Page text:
Claudia Ravaschiere & Mike Moss
Claudia Ravaschiere & Mike Moss

Translucent and reflective dichroic film casts changing patterns on the sidewalk.

Claudia Ravaschiere & Mike Moss
Claudia Ravaschiere & Mike Moss

The appearance of the shelter changes depending on your vantage point and the time of day.

Claudia Ravaschiere & Mike Moss
Claudia Ravaschiere & Mike Moss

Placing the dichroic film required exact measurement and placement as well as careful handling.

Claudia Ravaschiere & Mike Moss
Claudia Ravaschiere & Mike Moss

Installation process.

Claudia Ravaschiere & Mike Moss
Claudia Ravaschiere & Mike Moss

Installation process.

Claudia Ravaschiere & Mike Moss
Claudia Ravaschiere & Mike Moss

Fields of bright yellow and purple colors were cast by mid-day sun.

Claudia Ravaschiere & Mike Moss
Claudia Ravaschiere & Mike Moss

Artist Claudia Ravaschiere with a prototype dichroic umbrella that Cecily Miller found on the internet.

Claudia Ravaschiere & Mike Moss
Claudia Ravaschiere & Mike Moss

Waiting for the bus becomes a magical experience in this shelter.

#ARTBRT: Claudia Ravaschiere & Mike Moss

Ravaschiere and Moss are known for their experiments with new materials and their interest in harnessing light. Many of their public art pieces play with patterns of color and shadow.  For the ARTBRT project, they researched a number of translucent and reflect films and selected dichroic film, using it for the first time.  We were particularly delighted to support an experimental piece; no one knew quite how it would look once installed.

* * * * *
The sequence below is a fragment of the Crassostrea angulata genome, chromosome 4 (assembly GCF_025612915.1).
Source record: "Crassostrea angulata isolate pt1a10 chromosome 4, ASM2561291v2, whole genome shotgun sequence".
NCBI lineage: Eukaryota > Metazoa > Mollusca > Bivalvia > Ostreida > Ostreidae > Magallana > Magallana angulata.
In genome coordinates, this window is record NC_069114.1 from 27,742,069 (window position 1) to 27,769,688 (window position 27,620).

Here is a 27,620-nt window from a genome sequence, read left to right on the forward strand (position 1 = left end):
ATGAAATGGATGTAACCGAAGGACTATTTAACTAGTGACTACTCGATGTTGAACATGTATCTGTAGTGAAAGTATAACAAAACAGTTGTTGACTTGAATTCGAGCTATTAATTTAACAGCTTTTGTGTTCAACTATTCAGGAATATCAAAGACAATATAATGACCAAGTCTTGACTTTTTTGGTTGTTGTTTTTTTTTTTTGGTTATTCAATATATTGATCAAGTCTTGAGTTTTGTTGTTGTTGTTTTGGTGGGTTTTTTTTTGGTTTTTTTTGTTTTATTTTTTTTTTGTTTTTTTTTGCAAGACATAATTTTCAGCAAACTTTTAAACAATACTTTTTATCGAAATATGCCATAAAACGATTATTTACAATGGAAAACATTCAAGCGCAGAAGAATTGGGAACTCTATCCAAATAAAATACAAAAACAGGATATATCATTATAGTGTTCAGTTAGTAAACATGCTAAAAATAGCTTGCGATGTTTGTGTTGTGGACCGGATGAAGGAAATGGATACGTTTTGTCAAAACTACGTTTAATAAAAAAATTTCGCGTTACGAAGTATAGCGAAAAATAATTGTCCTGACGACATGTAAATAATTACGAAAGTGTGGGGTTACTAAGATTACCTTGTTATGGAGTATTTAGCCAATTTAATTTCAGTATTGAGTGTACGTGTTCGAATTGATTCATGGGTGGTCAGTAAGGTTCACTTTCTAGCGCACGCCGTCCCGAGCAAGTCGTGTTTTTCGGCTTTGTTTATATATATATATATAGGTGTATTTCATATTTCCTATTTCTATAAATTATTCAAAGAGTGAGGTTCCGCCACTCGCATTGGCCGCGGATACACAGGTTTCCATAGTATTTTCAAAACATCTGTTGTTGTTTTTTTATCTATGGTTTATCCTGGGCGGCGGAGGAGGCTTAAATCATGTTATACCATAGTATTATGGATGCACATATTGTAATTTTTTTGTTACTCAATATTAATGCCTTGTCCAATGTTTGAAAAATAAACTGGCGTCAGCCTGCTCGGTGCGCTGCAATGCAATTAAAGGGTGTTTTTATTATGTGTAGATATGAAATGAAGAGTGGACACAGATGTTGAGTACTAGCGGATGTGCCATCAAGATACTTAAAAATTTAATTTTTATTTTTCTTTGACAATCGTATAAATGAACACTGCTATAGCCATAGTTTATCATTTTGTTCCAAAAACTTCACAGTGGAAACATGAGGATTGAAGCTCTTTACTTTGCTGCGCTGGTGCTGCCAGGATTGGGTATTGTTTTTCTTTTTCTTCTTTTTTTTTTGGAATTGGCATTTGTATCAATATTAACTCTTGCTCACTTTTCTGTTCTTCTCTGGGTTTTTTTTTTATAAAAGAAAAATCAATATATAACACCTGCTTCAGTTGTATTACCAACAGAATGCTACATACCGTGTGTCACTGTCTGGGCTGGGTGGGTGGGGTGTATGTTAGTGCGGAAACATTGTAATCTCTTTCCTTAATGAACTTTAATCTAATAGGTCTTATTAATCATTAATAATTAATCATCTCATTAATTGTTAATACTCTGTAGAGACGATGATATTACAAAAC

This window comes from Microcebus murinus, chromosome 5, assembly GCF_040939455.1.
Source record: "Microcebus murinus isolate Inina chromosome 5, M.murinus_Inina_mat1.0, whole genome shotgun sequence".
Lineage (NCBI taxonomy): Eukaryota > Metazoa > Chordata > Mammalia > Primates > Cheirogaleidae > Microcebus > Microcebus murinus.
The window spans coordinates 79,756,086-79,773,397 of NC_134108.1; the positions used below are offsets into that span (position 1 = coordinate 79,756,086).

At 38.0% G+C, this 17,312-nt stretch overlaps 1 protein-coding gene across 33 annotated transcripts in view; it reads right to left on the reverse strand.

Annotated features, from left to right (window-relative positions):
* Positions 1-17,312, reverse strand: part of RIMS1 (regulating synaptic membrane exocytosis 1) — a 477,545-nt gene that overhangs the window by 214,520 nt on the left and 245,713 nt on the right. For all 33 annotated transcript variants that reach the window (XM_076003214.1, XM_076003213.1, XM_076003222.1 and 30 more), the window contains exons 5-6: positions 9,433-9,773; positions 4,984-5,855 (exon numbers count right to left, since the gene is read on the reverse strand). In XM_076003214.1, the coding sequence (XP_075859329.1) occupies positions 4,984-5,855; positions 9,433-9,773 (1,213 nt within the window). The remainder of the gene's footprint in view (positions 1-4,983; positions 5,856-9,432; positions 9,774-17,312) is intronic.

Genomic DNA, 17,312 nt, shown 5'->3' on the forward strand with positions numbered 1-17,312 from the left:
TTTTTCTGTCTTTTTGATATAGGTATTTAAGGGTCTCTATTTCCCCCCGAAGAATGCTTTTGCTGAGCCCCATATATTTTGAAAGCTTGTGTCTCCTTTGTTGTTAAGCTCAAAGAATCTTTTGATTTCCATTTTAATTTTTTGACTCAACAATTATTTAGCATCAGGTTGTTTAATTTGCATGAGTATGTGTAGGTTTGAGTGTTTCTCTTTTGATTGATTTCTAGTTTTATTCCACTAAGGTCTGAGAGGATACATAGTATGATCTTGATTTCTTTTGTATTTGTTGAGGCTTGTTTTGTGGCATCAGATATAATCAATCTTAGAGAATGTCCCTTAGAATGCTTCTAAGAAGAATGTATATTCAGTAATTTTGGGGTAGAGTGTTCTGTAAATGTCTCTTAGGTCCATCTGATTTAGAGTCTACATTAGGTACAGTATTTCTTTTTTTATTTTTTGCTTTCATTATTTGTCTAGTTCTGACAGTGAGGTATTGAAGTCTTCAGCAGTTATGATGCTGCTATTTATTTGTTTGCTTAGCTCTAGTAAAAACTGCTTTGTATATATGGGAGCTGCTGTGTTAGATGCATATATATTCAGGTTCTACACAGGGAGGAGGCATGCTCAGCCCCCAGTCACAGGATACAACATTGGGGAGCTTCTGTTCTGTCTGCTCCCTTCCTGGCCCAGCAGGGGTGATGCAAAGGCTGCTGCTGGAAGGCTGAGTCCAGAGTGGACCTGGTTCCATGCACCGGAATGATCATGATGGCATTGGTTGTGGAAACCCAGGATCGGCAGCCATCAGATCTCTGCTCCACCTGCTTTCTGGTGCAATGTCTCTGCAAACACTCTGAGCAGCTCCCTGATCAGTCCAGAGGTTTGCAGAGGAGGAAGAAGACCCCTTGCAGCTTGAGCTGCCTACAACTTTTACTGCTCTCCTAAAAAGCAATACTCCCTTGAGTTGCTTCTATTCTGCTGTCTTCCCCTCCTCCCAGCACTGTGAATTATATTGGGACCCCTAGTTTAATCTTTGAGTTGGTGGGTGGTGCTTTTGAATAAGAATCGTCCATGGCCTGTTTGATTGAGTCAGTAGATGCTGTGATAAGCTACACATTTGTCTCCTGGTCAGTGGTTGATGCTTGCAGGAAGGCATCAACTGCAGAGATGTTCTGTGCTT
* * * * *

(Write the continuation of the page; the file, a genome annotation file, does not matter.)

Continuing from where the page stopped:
The result was truly magical.  The interplay between color, transparency and reflection of the surroundings created complex patterns and overlaid images.  The bus shelter combined effects comparable to fun house mirrors, vivid theatrical gels, street photography, and stained glass. The effects shifted with time of day and the quality of light; also, our own movement and perspective transformed what we would see, encouraging active, playful interaction. Maybe this is what it would be like to wait for the bus in a soap bubble?

Cecily worked with Arlington Public Art to curate temporary installations in 5 bus shelters as part of the Town's BRT (Bus Rapid Transit) Pilot Project.  The BRT Pilot experimented with ways to improve public transportation – specifically the morning commute on buses that run along Mass Avenue.  Art installations supported this effort by landmarking bus shelters and creating a buzz. Each shelter design was unique, reflecting the style and interests of each artist; several of the artists also executed coordinated elements along Mass Ave. Shared themes included protecting the environment, connecting with neighbors, and enlivening the experience of waiting for the bus. The art successfully celebrated the Town’s initiative to improve bus service so residents can leave their cars at home.